Still, the government was keen to present the appearance of some independent scrutiny of the casino plan. On November 3, 2012 – a Saturday, when media scrutiny is low – Premier Barry O’Farrell put out a release announcing the appointment of an “assessment team” to consider the net benefit of Barangaroo to NSW taxpayers, and to determine any conditions to apply to the development. It would be led by the “respected former head of the Australian Future Fund” David Murray.
“The appointment of Mr Murray as independent chair will give the community confidence in the process and probity of the consideration of the Crown proposal,” the release stated.
The arch-conservative, climate change-denying ex-banker is something of a Liberal Party favourite for ticklish jobs. The Abbott federal government, having promised “no surprises” when it came to power, promptly appointed Murray to head an inquiry into the financial system, presumably because they deemed him a no-surprises guy.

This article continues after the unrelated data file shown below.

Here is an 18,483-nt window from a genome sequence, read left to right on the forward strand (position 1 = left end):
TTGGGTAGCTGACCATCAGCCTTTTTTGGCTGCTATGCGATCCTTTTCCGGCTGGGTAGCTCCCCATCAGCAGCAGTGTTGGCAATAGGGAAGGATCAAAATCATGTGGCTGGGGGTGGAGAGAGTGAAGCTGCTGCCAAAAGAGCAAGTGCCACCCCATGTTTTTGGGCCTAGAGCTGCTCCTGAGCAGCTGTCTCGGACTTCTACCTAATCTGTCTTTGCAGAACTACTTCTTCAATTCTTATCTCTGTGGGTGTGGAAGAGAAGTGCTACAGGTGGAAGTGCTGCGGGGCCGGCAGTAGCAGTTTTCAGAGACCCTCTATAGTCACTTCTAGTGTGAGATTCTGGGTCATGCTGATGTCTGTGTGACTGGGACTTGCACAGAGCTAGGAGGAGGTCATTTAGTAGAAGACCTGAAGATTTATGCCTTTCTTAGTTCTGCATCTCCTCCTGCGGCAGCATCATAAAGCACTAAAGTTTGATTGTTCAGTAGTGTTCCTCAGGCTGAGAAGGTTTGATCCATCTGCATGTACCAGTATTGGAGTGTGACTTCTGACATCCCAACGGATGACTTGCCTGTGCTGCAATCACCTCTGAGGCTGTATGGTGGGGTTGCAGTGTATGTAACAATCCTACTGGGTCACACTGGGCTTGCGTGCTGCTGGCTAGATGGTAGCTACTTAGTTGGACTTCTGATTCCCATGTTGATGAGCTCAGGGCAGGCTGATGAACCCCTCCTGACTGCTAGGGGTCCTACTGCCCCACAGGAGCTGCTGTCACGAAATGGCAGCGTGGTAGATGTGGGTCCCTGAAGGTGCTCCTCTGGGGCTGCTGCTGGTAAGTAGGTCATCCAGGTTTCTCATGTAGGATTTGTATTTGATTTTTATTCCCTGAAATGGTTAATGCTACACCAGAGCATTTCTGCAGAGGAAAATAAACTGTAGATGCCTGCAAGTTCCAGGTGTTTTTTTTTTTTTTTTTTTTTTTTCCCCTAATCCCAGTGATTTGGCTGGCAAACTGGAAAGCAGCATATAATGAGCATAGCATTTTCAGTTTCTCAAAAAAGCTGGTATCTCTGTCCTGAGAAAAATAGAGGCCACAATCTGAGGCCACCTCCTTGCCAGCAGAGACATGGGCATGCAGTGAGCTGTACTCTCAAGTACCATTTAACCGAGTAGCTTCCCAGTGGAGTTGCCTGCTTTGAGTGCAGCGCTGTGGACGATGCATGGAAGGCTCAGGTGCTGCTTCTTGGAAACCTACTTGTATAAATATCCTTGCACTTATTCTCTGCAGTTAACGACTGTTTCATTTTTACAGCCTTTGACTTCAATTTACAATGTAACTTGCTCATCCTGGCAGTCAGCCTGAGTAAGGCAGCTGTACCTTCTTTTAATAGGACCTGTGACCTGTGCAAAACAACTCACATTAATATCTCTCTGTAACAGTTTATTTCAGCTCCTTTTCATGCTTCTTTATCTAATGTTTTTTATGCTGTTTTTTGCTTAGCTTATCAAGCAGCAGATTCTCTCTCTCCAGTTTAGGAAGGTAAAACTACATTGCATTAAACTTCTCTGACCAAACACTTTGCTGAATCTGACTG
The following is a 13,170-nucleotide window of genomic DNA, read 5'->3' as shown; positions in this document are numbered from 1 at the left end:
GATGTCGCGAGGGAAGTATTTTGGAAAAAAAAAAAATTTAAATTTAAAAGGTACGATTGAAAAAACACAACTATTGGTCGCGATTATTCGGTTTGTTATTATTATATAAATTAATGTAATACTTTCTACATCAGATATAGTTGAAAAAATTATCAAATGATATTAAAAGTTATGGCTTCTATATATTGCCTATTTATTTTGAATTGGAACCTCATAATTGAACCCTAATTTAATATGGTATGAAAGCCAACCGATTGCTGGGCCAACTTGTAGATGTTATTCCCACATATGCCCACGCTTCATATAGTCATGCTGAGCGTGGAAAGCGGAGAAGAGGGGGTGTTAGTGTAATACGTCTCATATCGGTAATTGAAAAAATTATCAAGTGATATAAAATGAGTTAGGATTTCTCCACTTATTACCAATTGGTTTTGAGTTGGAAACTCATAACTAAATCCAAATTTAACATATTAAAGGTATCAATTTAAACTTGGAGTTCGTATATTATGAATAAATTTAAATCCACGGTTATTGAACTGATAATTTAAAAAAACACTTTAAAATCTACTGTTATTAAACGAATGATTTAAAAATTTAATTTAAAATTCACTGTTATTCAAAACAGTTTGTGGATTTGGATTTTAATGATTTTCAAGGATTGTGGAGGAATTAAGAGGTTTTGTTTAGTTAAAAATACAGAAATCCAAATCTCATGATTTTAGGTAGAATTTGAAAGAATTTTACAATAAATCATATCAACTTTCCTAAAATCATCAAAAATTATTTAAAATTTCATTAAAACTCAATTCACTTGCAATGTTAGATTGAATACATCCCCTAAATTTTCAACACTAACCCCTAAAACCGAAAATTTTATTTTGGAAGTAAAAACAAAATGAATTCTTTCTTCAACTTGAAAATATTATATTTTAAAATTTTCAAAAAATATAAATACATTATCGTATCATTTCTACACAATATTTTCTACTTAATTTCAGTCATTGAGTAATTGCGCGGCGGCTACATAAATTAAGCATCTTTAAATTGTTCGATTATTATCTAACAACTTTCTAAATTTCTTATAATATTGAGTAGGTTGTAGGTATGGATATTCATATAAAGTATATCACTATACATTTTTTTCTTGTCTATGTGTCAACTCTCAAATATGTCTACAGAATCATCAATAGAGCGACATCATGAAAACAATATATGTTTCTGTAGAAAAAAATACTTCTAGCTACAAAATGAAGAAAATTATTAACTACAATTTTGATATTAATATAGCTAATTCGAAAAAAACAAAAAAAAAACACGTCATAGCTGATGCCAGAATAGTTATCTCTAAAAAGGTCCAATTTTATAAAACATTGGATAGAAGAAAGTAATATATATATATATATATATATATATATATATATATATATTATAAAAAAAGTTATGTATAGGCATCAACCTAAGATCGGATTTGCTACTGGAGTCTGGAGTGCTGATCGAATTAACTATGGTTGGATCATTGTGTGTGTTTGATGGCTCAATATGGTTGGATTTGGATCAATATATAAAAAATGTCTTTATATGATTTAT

The appearance of independence in the Phase Two Barangaroo review was undermined somewhat when documents were unearthed showing the premier’s department had prepared a series of “key messages” for the chairman of the committee, suggesting “positive” answers that should be given to “negatively framed” questions about Crown’s proposal.
When Murray reported on the Crown development in July last year, there were no surprises, at least for O’Farrell. He approved it. Others, though, were more than a little surprised at the generous 29 per cent tax rate agreed to by Murray’s review. It was not much different from what Packer proposed to the committee, and very much lower than what had previously applied to the existing Star casino.
As one commentator, Jacob Saulwick, noted in The Sydney Morning Herald: “In 2010 the big miners had to go to the trouble of tearing down a prime minister before Julia Gillard and Wayne Swan let them write their own tax. Much neater to simply propose your own tax treatment, unsolicited.”
The Barangaroo plan, says the original architect, Philip Thalis, is “an example of all the worst of Sydney and NSW, and it just keeps getting worse”.